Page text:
Mary Maxwell Gates dies on June 10, 1994.

  • By Cassandra Tate
  • Posted 1/01/2000
  • Essay 2296
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On June 10, 1994, Mary Maxwell Gates, mother of Microsoft co-founder William H. Gates III and a woman widely admired for her civic activism, dies of breast cancer at age 64. Gates was the first female president of King County's United Way, the first woman to chair the national United Way's executive committee, and the first woman to be a director of First Interstate Bank of Washington. She served as a regent of the University of Washington for 18 years before her battle with cancer forced her to retire in 1993.

The daughter of Willard Maxwell, a Seattle bank executive, and Adelle Thompson of Enumclaw, she was class valedictorian and a star forward on the girls' high school basketball team. The Maxwells became one of Seattle's most socially prominent families. After her marriage to attorney William Gates Jr. (later known as William Gates Sr.), Mary Gates taught junior high school in Bremerton. She gave up teaching when her second child, Bill Gates, was born in October 1955, but she remained interested in education, volunteering as a lecturer for Seattle's Museum of History and Industry. She often took her young son with her when she traveled to area schools to talk about the region's culture and history.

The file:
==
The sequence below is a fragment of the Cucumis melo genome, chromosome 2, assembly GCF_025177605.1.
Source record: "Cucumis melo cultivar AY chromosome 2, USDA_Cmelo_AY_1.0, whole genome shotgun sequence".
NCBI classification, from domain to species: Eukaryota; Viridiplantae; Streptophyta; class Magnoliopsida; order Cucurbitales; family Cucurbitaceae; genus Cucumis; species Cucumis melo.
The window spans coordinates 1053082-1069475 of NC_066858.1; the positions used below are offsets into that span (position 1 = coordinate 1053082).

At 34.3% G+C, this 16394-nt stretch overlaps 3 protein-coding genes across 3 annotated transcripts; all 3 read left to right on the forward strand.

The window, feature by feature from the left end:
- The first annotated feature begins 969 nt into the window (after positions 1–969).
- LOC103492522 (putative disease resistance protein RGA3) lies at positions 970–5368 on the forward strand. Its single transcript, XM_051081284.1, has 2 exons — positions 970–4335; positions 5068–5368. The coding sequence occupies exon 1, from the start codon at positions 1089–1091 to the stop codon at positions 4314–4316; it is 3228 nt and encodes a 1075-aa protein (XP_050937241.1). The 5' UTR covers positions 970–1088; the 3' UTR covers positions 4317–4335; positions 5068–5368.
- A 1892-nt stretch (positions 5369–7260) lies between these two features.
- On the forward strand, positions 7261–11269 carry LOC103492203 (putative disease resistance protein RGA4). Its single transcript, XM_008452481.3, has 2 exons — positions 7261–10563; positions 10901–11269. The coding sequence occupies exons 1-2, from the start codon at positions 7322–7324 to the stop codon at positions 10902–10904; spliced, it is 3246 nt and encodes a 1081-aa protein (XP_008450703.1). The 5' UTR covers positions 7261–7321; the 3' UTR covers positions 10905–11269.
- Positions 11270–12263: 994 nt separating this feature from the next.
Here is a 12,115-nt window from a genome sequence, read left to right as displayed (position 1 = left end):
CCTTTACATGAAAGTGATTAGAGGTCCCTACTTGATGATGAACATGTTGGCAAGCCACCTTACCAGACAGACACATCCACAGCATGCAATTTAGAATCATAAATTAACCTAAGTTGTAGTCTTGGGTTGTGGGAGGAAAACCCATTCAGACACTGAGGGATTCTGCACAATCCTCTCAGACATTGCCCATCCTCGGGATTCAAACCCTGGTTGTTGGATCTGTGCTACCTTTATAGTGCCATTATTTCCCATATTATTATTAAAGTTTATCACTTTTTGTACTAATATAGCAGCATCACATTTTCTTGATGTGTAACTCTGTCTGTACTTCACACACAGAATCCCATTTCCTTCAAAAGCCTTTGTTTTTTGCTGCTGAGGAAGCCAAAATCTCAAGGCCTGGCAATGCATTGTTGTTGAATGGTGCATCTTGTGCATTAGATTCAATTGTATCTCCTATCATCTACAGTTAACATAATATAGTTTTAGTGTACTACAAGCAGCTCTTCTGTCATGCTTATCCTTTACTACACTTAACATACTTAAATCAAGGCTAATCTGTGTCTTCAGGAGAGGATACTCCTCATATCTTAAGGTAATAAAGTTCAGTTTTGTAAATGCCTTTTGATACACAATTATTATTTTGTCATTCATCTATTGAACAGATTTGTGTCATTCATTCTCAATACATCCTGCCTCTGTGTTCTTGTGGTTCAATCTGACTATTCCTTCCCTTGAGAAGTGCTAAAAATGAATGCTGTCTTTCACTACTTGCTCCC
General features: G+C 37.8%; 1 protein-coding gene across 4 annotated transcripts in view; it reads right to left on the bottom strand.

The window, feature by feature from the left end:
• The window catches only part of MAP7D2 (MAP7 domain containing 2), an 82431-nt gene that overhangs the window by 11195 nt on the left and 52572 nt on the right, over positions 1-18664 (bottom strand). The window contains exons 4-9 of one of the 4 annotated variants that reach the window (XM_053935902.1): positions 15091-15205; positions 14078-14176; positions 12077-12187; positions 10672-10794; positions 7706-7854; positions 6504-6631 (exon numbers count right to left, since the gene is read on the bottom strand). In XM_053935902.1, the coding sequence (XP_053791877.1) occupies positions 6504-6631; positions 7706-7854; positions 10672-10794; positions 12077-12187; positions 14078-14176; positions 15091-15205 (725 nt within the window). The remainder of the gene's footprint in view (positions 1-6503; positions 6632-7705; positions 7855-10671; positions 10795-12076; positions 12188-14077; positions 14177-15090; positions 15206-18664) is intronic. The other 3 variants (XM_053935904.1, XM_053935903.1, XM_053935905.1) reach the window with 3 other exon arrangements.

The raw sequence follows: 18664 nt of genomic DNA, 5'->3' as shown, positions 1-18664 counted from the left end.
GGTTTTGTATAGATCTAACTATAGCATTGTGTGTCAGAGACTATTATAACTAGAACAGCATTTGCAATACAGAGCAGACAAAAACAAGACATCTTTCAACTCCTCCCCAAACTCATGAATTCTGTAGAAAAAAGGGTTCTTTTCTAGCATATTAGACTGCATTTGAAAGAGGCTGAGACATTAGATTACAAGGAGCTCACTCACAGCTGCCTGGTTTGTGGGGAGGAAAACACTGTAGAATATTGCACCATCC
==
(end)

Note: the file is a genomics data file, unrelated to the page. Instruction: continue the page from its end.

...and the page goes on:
More than 1,000 mourners attended her memorial service at the University Congregational Church on June 16, 1994. Her three children -- son Bill and daughters Kristianne Blake of Spokane and Elizabeth (Libby) Armintrout of Seattle -- told stories about her passion for education, her support of their careers and lives, and the lessons they will pass along to their own children. "Not many adult sons are as proud of their mother as I was," Bill Gates said.

The church was packed with business and political leaders who celebrated her compassion and her leadership skills. "One of Seattle's greatest treasures has passed from the scene," said Mayor Norm Rice, who called her "an extraordinary civic leader and philanthropist, a champion for social justice and a remarkable human being."


Seattle Post-Intelligencer, June 11, 1994; Ibid., June 17, 1994.
Note: This essay was updated on January 10, 2013.

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